The term arthritis literally means inflammation of a joint, but is generally used to describe any condition in which there is damage to the cartilage. Inflammation is the body’s natural response to injury. The warning signs that inflammation presents are redness, swelling, heat and pain.
The cartilage is a padding that absorbs stress. The proportion of cartilage damage and synovial inflammation varies with the type and stage of arthritis. Usually the pain early on is due to inflammation. In the later stages, when the cartilage is worn away, most of the pain comes from the mechanical friction of raw bones rubbing on each other.
There are over 100 different types of rheumatic diseases. The most common are:
Osteoarthritis is caused by the wearing out of the cartilage covering the bone ends in a joint. This may be due to excessive strain over prolonged periods of time, or due to other joint diseases, injury or deformity. Primary osteoarthritis is commonly associated with ageing and general degeneration of joints.
Secondary osteoarthritis is generally the consequence of another disease or condition, such as repeated trauma or surgery to the affected joint, or abnormal joint structures from birth.
Rheumatoid arthritis is often caused when the genes responsible for the disease is triggered by infection or any environmental factors. With this trigger body produce antibodies, the defense mechanism of body, against the joint and may cause rheumatoid arthritis.
Fractures at joint surfaces and joint dislocations may predispose an individual to develop post-traumatic arthritis. It is considered that your body secretes certain hormones following injury which may cause death of the cartilage cells.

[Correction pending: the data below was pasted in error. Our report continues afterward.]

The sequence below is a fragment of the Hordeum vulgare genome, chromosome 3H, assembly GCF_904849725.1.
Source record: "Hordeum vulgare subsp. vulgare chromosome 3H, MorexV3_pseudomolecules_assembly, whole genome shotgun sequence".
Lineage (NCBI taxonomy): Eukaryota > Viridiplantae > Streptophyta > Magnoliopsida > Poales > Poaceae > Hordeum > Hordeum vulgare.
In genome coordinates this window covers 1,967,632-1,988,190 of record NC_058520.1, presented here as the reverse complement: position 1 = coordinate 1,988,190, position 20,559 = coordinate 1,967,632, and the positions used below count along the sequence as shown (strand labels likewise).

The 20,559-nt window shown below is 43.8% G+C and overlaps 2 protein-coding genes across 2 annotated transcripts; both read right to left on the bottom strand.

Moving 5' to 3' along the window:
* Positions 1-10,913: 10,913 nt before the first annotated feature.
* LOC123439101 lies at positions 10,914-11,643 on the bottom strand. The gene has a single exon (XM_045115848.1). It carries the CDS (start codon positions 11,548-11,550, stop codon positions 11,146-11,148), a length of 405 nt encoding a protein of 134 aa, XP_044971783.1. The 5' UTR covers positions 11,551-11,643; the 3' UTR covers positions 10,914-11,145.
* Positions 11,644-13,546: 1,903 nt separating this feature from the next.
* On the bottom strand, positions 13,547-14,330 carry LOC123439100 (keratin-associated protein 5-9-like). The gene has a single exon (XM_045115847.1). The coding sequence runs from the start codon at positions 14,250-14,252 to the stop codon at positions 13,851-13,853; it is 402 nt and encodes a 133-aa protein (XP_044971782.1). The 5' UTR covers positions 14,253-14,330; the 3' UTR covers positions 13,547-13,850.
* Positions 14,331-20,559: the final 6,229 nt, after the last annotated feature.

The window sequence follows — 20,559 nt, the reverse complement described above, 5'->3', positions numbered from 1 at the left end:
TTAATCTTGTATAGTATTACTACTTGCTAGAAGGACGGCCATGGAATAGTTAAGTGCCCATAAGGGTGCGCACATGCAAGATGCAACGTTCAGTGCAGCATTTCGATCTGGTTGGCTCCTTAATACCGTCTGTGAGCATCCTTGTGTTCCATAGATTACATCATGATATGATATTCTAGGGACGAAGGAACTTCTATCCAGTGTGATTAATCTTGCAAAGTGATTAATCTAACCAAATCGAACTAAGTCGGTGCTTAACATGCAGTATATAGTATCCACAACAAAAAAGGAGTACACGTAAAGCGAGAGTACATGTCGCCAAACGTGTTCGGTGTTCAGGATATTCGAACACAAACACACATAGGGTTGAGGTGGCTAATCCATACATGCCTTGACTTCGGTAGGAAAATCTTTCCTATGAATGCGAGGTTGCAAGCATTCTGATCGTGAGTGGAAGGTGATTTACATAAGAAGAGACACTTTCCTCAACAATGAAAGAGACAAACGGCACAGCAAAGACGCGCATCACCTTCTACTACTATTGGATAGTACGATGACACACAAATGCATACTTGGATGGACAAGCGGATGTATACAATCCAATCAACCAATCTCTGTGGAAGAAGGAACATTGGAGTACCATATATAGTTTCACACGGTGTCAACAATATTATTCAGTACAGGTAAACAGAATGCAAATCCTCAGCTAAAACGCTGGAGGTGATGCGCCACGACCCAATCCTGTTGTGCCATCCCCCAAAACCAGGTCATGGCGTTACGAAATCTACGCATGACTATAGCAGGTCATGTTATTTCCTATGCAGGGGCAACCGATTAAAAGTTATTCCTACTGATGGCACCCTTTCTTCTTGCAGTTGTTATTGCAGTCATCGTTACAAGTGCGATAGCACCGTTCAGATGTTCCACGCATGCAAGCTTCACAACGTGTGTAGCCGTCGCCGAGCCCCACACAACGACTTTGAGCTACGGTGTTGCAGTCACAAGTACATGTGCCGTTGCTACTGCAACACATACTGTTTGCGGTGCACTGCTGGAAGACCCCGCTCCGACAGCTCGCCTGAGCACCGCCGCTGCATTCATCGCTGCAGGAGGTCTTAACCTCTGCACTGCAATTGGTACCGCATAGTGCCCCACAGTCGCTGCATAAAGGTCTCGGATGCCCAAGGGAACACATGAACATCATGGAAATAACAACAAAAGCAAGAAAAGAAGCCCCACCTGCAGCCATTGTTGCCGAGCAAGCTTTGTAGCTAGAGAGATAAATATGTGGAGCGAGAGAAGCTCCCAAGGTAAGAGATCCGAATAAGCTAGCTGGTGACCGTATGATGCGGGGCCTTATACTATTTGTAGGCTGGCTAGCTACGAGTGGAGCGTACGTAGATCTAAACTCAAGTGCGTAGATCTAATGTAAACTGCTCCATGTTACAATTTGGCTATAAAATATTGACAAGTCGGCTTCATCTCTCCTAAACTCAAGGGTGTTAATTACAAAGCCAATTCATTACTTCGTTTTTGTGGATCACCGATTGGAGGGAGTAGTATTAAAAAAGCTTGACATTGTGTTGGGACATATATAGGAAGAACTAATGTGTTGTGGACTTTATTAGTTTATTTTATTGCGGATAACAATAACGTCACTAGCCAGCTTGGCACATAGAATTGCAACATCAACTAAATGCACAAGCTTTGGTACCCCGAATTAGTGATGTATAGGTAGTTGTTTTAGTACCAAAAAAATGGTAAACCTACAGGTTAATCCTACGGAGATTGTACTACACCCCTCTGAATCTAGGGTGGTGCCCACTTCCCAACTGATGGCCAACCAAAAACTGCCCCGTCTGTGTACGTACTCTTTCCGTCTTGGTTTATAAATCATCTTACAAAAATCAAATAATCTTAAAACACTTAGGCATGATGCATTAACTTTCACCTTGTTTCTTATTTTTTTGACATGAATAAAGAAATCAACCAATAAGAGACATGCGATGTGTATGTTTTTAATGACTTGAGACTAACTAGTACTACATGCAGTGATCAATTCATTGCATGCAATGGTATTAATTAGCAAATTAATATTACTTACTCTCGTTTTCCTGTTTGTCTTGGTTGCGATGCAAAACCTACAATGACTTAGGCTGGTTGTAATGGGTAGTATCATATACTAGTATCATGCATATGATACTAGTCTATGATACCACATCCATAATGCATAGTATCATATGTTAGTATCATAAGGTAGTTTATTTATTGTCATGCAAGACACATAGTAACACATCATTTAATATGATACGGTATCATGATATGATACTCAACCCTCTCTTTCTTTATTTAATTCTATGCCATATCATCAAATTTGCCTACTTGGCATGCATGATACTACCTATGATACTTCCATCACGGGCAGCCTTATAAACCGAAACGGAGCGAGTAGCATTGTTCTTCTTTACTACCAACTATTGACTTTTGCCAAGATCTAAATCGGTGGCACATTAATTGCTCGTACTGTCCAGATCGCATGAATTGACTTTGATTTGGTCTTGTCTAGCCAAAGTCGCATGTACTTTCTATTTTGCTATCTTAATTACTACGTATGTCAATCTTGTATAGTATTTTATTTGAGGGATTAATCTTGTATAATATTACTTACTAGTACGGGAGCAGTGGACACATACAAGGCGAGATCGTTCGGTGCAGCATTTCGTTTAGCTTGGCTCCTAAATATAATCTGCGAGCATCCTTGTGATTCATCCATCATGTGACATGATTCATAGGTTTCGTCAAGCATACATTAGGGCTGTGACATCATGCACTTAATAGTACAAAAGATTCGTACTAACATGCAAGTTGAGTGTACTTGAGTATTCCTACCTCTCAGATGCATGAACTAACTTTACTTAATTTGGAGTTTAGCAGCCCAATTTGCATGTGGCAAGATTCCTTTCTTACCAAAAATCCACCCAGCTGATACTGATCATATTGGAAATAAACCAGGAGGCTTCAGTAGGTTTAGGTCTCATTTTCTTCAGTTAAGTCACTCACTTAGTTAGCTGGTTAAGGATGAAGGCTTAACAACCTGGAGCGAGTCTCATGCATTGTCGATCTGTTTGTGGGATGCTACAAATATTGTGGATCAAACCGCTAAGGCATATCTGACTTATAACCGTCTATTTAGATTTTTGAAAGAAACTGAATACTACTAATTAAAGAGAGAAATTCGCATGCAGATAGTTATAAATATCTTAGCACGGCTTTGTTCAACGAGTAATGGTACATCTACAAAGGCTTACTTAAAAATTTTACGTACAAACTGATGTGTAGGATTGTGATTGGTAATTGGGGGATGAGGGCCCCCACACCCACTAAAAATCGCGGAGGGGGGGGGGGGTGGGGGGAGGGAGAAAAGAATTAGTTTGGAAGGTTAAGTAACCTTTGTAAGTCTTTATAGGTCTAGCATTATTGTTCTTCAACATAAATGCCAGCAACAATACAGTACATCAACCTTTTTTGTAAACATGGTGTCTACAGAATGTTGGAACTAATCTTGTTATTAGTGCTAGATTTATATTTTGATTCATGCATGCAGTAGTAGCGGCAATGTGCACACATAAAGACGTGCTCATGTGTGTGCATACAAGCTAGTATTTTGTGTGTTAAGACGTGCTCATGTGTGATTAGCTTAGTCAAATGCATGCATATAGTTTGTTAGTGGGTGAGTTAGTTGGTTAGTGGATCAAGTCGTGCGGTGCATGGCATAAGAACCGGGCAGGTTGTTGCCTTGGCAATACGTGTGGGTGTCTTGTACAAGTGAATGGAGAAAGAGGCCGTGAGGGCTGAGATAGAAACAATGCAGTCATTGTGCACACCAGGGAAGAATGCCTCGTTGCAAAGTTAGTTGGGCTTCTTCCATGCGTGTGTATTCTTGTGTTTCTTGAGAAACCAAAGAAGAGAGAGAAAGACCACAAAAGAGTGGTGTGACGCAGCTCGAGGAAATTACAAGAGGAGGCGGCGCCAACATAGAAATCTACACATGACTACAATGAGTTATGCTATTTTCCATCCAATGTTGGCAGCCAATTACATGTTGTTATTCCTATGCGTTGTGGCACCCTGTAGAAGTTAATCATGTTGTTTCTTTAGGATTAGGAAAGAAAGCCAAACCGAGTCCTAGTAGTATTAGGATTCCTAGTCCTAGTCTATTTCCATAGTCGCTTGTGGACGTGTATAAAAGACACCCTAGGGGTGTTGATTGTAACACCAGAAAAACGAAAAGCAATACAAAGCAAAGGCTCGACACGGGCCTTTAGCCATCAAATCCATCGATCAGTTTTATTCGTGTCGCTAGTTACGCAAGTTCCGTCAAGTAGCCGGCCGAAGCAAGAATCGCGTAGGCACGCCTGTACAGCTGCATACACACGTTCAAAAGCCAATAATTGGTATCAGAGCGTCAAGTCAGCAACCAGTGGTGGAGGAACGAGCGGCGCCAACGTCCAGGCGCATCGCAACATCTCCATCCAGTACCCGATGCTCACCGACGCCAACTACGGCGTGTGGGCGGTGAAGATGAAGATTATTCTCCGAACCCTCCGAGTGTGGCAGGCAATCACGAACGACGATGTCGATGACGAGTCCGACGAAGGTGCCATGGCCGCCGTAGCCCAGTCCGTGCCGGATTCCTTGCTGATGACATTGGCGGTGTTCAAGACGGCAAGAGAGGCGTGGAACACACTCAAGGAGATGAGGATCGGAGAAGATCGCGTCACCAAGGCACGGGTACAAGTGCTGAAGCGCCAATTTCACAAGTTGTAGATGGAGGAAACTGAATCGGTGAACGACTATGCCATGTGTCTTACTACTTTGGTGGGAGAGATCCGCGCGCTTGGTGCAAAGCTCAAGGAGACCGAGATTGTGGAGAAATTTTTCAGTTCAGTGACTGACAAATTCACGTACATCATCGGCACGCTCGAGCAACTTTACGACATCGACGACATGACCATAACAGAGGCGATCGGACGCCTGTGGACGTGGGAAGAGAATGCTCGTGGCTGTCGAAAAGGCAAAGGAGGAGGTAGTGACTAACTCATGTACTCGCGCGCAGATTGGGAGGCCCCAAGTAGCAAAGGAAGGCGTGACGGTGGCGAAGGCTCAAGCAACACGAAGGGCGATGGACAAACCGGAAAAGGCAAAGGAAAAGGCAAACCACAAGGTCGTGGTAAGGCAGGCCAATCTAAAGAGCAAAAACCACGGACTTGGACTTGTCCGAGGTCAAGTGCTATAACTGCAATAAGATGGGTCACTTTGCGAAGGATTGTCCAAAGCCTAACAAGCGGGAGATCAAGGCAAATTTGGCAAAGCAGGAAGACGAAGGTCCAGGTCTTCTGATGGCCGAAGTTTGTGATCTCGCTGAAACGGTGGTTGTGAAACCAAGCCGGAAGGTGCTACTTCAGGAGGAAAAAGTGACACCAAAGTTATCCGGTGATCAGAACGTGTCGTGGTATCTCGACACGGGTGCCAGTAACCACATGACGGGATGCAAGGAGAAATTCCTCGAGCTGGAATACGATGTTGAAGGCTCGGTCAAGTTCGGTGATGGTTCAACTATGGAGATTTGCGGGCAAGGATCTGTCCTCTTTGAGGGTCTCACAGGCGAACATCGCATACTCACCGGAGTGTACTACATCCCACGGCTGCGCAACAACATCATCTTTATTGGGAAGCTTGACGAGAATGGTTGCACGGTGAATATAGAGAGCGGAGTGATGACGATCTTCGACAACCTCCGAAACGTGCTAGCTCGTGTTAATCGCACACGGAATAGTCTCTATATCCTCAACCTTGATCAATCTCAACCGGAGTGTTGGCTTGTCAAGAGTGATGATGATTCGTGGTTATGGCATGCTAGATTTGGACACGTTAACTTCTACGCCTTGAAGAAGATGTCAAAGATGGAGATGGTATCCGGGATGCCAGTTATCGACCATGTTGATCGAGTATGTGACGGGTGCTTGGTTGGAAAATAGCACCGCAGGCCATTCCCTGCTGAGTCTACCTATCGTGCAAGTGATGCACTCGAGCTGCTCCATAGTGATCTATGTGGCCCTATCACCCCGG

Uric acid crystal build-up is the cause of gout and long-term crystal build-up in the joints may cause deformity.
There are more than 150 different forms of arthritis. Symptoms vary according to the form of Arthritis. Each form affects the body differently. Arthritic symptoms generally include swelling and pain or tenderness in one or more joints for more than two weeks, redness or heat in a joint, limitation of motion of joint, early morning stiffness, and skin changes including rashes.
Doctors diagnose arthritis with a medical history, physical exam and X-rays of the affected part. Computed tomography (CT) scans and magnetic resonance imaging (MRI) scans are also performed to diagnose arthritis.
There is no cure for arthritis. Your doctor may prescribe anti-inflammatory medicine. They may recommend occupational therapy or physiotherapy, which includes exercises and heat treatment. In severe cases, surgery may be suggested. The type of surgery will depend on your age and severity of the disease. In the elderly with severe arthritis, joint replacement can give good results.
Initial treatment for arthritis is conservative, consisting of rest, avoidance of vigorous weight bearing activities, and the use of non-narcotic analgesic and/or anti-inflammatory medications. With worsening symptoms, a cane or braces may be helpful. For more severe symptoms, an injection of cortisone into the joint is frequently advised and can be quite helpful. When conservative measures have been exhausted, offer no relief, and has become disabling, the surgery may be recommended. Surgery is usually considered if nonsurgical treatment fails to give relief. There are different surgical procedures that can be used and may include:
Your surgeon will discuss the options and help you decide which type of surgery is the most appropriate for you.